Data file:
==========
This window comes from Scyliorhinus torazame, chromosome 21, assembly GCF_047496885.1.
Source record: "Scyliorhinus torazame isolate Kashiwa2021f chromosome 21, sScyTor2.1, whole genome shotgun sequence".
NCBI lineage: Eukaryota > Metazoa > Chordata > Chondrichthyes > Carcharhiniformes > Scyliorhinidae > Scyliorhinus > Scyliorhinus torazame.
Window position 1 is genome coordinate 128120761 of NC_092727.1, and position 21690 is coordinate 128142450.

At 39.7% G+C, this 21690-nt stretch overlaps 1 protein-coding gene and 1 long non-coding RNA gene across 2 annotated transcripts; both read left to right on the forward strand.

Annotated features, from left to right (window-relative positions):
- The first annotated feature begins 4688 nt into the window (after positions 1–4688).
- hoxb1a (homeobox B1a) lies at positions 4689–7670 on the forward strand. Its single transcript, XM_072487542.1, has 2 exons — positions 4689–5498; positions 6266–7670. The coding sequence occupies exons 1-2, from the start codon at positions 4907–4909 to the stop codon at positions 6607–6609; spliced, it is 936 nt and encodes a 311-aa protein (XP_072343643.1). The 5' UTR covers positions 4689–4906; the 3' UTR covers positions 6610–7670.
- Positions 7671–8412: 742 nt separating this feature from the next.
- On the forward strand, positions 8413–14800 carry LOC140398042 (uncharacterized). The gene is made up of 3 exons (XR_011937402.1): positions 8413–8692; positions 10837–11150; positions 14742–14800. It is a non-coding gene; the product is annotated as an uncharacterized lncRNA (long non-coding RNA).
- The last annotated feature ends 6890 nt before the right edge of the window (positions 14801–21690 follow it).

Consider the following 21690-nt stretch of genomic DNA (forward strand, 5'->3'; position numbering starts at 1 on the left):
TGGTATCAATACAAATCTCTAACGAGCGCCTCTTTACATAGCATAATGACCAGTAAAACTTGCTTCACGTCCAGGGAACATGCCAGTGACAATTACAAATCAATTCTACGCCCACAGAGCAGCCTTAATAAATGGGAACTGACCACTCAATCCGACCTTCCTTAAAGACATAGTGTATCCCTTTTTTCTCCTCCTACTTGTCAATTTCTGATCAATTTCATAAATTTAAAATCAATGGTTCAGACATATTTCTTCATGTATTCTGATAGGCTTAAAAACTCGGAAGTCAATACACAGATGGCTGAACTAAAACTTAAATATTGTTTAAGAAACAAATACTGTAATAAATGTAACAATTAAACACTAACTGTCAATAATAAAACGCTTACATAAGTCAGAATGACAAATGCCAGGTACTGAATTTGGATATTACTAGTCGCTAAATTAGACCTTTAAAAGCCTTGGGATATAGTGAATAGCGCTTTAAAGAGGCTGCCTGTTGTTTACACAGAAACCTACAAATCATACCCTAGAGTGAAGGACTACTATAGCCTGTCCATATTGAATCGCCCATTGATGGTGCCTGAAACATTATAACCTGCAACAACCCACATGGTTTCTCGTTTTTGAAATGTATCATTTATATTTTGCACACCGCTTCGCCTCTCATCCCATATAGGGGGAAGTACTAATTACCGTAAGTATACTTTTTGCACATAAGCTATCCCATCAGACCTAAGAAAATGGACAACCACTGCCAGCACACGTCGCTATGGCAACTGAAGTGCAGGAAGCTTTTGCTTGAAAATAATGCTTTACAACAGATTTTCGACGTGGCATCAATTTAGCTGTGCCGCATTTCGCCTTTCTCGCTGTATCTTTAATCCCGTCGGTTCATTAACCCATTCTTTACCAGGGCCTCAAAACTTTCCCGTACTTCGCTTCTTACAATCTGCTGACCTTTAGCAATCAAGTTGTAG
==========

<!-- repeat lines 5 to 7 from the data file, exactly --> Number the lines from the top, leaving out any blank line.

At 39.7% G+C, this 21690-nt stretch overlaps 1 protein-coding gene and 1 long non-coding RNA gene across 2 annotated transcripts; both read left to right on the forward strand.

Annotated features, from left to right (window-relative positions):
- The first annotated feature begins 4688 nt into the window (after positions 1–4688).